Ohio Sen. Sherrod Brown went on All In with Chris Hayes on Tuesday to announce that he will travel to early primary states to consider a 2020 run. But unlike Kirsten Gillibrand, who announced her run for president yesterday, Brown stopped short of confirming or denying whether he’ll be running.
Brown said that he will go on what he calls the “Dignity of Work Tour” to Iowa, New Hampshire, Nevada, and South Carolina, joined by his wife, the journalist Connie Schultz.
Hayes asked if that meant Brown was running. “Connie and I have not made that decision,” he responded.
The tour will start in Cleveland, Brown’s home, on January 30, and then head to Iowa.
“When work has dignity, everyone can afford healthcare, education and housing,” Brown said in a statement announcing the tour. “They have power over their schedules and the economic security to start a family, pay for daycare and college, take time off to care for themselves or their families when they are sick, and save for retirement. The dignity of work is a value that unites us all. It’s what I fight for everyday representing the people of Ohio and it’s what we will fight for together on this tour around the country.”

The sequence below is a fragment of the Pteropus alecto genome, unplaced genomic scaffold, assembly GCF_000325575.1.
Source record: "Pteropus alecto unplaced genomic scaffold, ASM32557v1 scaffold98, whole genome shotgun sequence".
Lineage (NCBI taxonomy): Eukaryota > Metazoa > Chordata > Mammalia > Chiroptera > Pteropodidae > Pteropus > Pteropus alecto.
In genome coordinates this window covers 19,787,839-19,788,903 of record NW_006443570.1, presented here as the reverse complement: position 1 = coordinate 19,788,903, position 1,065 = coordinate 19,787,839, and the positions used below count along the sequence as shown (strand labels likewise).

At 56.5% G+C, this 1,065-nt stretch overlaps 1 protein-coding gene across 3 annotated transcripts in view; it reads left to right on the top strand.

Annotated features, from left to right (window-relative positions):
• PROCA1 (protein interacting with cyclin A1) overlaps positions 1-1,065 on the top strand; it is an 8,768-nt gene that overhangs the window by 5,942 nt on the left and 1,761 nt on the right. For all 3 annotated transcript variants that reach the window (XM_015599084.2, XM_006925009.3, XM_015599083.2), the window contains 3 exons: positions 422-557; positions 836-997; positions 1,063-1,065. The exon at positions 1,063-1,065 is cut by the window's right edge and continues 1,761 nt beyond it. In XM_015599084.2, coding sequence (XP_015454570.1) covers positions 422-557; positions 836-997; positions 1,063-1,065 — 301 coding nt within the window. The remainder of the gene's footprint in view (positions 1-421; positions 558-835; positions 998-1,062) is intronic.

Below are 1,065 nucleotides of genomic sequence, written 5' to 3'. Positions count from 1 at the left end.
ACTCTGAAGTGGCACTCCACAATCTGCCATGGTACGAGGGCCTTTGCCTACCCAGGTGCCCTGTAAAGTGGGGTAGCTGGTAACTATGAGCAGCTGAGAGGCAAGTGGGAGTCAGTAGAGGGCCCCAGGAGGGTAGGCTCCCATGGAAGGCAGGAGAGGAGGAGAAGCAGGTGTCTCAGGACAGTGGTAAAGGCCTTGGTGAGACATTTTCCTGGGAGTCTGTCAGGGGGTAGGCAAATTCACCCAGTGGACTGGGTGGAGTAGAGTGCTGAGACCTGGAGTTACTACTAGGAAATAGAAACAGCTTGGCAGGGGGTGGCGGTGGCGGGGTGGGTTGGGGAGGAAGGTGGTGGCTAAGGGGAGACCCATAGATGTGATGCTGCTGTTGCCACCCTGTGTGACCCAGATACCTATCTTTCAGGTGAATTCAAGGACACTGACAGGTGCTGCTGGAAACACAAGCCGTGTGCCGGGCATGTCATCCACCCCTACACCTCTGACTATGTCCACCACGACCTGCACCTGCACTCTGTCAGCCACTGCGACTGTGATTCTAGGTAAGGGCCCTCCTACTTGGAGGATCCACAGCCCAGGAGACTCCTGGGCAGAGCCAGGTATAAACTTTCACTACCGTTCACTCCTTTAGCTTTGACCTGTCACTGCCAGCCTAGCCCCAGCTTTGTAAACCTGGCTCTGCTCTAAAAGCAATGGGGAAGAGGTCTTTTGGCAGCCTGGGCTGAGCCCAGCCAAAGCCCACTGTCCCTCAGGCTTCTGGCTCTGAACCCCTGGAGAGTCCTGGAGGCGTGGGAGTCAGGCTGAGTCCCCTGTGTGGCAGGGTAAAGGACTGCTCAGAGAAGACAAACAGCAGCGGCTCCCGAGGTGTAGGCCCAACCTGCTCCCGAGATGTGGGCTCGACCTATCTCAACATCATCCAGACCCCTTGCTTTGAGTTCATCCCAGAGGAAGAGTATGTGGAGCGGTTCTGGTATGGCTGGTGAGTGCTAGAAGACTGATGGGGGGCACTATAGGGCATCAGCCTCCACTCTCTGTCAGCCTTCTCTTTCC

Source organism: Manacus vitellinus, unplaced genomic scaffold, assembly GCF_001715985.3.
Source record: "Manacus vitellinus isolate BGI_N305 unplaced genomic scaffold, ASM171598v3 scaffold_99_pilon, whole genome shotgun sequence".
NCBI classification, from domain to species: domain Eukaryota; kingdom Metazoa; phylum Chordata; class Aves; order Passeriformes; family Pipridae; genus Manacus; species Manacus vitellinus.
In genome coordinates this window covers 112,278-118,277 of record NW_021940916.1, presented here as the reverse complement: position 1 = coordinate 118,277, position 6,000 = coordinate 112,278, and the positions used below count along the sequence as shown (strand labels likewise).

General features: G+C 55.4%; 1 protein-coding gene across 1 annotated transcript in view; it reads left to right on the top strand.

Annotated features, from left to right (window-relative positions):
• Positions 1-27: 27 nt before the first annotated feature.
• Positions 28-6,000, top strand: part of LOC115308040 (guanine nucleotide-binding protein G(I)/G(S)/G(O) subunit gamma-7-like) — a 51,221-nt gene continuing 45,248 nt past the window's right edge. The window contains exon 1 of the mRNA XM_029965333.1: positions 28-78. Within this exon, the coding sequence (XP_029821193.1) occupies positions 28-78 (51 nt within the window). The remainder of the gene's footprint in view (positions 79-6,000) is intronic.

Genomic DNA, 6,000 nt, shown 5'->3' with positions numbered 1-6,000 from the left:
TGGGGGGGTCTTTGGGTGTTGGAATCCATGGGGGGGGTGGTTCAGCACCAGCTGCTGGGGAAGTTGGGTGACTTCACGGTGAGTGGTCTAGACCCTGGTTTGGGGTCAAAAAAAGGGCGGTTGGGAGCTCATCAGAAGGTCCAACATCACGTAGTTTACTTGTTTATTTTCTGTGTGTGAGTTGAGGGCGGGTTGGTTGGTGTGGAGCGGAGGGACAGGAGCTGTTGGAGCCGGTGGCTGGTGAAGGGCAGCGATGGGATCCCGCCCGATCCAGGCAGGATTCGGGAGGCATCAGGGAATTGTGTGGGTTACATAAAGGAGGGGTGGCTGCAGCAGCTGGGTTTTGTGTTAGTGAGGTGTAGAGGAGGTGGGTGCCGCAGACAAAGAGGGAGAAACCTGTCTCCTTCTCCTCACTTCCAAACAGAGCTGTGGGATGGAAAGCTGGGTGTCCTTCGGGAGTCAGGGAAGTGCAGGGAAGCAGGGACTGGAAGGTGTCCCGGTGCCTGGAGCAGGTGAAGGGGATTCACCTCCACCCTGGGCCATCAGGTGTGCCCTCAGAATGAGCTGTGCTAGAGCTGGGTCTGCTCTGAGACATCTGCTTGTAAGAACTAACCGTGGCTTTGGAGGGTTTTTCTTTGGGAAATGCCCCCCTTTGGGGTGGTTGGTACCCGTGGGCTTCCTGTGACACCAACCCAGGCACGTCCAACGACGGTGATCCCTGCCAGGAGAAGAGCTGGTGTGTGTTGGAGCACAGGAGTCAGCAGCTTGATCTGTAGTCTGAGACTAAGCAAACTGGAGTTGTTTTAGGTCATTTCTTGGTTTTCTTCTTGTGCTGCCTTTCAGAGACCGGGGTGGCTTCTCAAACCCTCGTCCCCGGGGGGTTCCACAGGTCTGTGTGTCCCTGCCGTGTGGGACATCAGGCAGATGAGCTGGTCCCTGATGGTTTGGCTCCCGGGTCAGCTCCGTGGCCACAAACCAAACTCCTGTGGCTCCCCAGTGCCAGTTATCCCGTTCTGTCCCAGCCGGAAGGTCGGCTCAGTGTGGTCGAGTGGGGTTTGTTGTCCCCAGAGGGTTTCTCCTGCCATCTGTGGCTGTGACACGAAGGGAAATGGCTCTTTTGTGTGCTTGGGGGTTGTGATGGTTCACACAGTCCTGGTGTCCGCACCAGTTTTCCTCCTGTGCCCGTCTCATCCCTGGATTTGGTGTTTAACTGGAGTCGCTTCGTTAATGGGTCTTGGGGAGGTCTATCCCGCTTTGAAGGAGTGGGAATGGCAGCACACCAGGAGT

“In the coming weeks,” Brown wrote in his announcement, “I will be sharing some of my ideas to make hard work pay off for everyone in this county. And I want to hear yours.”
The tour and website will be paid for by Brown’s PAC, America Works. This means he doesn’t have to announce an exploratory committee for president, as Gillibrand and Elizabeth Warren have.
Brown has been in the Senate since 2007, and is a respected progressive who has fought for workers rights. He’s been extremely critical of free trade agreements like NAFTA. But he didn’t support Bernie Sanders’ Medicare for All bill in the Senate, instead saying that the age for Medicare qualification should be lowered to 55.